SYNOPSIS: John Chambers is the paragon of corrupt accounting tricks and abuse of a valuable stock price. The scariest thing is that everything he did was legal!
Today, in its Waco economic forum, the Bush administration will try to convince the country that everything is under control — that the economy is mending, that "shady" business practices are no longer a problem. To that end a carefully chosen audience will listen to speeches by administration officials and selected models of corporate probity. Among the speakers announced last week was John T. Chambers, C.E.O. of Cisco Systems.
They really don't get it, do they? One could hardly have picked a better example of what's wrong with the administration's whole approach.
Two years ago Cisco was the world's most valuable company, with a market capitalization of more than $500 billion. Mr. Chambers was among the world's best-paid executives, receiving $157 million in 2000. Cisco was perceived as a company that combined new-economy glitz with old-fashioned solidity, that was on the cutting edge but made real products and earned real profits.
In short, people thought about Cisco the same way they thought about Enron.
That's not a strained comparison. Even when Cisco was riding high, an analysis in Barron's dubbed it the "New Economy Creative Accounting Exemplar." The company's specialty was using its own overvalued stock as currency — paying its employees with stock options, acquiring other companies by issuing more stock. Thanks to loopholes in the accounting rules — loopholes defended with intense lobbying — these transactions allowed executives to progressively dilute the stake of their original shareholders, without ever declaring this dilution as a business cost.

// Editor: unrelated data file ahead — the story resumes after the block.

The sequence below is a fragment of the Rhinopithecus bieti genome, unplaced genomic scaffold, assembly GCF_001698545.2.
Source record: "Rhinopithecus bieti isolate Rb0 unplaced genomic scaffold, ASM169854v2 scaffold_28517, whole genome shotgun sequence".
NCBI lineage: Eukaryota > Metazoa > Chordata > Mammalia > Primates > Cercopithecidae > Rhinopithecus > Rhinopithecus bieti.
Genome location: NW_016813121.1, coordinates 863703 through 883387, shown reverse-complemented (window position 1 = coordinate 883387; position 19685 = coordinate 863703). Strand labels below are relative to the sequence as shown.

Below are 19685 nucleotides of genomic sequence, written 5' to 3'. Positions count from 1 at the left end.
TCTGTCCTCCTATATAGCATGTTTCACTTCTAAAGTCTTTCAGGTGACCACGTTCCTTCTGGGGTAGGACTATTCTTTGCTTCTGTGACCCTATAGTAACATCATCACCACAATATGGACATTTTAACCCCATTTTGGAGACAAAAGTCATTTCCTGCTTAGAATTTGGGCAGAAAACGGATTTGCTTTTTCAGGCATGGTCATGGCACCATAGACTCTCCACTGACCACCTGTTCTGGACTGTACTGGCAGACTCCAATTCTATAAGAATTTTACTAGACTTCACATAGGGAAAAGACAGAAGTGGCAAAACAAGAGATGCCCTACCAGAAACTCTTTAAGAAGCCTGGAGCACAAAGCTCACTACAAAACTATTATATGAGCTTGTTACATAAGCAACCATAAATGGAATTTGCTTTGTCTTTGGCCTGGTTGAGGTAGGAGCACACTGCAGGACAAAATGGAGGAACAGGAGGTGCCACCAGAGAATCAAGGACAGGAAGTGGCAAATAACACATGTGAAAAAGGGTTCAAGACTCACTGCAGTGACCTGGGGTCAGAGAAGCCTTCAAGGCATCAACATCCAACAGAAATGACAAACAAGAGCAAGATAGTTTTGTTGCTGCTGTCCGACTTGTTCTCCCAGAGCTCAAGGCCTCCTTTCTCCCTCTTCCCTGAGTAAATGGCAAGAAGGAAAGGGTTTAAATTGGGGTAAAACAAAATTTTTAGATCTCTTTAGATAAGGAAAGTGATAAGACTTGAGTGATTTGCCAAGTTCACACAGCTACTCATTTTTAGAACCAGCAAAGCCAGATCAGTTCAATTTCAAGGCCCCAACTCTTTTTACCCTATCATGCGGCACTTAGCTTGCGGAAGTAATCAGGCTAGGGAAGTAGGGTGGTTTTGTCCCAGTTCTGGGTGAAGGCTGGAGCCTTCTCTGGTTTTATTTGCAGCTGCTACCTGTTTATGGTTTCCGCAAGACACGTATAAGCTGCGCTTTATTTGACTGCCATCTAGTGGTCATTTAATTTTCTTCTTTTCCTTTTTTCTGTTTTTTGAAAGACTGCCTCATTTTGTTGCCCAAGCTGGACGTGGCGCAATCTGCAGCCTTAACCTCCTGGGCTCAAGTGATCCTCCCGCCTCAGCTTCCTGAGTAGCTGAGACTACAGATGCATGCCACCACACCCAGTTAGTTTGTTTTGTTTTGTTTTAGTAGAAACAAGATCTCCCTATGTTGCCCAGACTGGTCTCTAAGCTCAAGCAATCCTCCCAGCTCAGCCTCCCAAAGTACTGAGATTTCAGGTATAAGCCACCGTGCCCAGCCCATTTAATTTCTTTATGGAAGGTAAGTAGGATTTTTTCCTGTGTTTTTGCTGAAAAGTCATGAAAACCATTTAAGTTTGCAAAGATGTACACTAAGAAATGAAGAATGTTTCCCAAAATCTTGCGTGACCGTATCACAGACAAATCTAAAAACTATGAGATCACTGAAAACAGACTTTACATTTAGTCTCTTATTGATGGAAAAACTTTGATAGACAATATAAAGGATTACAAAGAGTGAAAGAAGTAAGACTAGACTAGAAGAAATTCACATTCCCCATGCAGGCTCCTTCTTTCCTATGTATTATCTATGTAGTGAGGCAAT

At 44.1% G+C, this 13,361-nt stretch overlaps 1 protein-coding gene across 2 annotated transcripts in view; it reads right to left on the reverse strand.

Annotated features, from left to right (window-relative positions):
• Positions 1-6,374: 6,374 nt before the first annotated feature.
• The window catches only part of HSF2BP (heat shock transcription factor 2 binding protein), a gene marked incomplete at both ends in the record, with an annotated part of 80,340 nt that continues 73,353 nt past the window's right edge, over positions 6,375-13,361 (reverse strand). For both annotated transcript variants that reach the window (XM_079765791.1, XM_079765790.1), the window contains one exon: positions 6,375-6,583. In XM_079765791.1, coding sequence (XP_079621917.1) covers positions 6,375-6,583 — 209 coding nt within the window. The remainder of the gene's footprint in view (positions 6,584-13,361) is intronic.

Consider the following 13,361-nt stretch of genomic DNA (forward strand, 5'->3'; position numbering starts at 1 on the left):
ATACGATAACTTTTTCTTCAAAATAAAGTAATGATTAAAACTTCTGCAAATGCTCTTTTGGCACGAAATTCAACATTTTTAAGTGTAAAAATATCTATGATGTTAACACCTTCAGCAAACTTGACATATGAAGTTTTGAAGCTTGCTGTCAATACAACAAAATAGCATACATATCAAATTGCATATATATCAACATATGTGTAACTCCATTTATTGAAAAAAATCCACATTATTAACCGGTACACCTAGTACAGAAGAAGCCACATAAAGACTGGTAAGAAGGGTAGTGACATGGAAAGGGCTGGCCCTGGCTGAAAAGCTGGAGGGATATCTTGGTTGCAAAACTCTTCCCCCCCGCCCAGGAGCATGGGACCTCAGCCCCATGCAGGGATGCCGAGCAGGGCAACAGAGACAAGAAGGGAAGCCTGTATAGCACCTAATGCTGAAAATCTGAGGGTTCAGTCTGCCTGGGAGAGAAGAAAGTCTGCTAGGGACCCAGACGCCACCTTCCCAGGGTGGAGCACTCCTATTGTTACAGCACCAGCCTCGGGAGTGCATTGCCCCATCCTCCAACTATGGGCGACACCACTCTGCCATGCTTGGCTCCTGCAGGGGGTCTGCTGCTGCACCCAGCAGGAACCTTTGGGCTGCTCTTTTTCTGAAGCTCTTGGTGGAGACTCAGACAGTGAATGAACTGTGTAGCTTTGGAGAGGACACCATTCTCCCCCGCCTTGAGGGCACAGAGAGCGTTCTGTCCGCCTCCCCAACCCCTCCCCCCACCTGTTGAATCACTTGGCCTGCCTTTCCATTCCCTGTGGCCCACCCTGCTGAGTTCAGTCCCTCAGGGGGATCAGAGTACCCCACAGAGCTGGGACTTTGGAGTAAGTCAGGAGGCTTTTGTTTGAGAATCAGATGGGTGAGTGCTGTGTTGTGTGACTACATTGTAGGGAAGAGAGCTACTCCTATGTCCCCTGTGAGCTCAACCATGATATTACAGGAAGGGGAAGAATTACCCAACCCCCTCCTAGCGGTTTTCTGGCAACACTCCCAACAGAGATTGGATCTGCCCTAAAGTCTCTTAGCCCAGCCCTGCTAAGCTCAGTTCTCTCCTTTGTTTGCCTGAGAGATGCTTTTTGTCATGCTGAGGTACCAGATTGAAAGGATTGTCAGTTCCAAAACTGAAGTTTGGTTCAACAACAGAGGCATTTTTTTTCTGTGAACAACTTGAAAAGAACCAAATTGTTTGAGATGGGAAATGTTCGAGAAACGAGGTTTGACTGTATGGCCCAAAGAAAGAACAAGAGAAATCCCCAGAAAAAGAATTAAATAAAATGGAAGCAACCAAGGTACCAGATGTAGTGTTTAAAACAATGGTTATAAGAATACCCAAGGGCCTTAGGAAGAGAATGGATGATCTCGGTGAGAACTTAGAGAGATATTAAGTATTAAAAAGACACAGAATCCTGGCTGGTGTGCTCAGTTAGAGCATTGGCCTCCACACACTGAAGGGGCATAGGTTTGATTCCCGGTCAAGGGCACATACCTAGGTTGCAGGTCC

The resulting illusion of profitability sustained the stock price, making more questionable deals possible. Some analysts flatly called Cisco a pyramid scheme.
When Enron's financial house of cards collapsed, $80 billion of market value vanished. Cisco hasn't collapsed, but its market capitalization has fallen by more than $400 billion. Nobody from Cisco management — ranked No. 13 in Fortune's "greedy bunch" — has been arrested. But then neither has anyone from Enron.
Some cynics attribute the continuing absence of Enron indictments to the Bush family's loyalty code. But the alternative explanation is both innocent and chilling: Enron executives may have deluded and defrauded their shareholders without actually breaking the law. What Cisco did was definitely legal.
Since Enron collapsed, administration officials have insisted that no new laws are needed to reform corporate America, only enforcement of existing laws. The administration endorsed a bill imposing modest reforms in accounting only after doing everything it could to block it. And as soon as the bill was passed, the administration began issuing "guidance" to federal prosecutors that will undermine the law's intent on whistle-blower protection, document shredding and more. Officials clearly still think the old law was good enough.
But the Cisco story, like the absence of Enron indictments, demonstrates just how much self-enrichment corporate insiders can get away with while staying within the letter of the law. The handful of executives who have been arrested aren't masterminds — on the contrary, given the legal ways other executives got rich while their stockholders lost billions, the perp-walkers should be featured on a special corporate edition of "America's Dumbest Criminals."
Now the administration is sounding the all clear — we've passed a bill, we've arrested five people, it's all over. But the work of reconstructing corporate America has barely begun.
The next step, surely, is dealing with stock options. It's not just that companies overstate their profits by failing to count options as an expense. Huge grants of options also give executives an incentive to do whatever it takes to produce a short-term bump in the stock price — if one year of illusory success can net you $157 million, who cares what happens later?
Byron Wien of Morgan Stanley recently told a group of security analysts that "stock options malevolence" is at the root of corporate scandal, and that "anyone who says that stock options aren't an expense destroys his credibility on all other issues." Well, Mr. Chambers's company still refuses to count stock options as an expense. The administration has said that it opposes rules that would require Cisco to change its accounting, and the choice of Mr. Chambers as a speaker seems to be a reaffirmation of that position.
As I said, they just don't get it.
Originally published in The New York Times, 8.13.02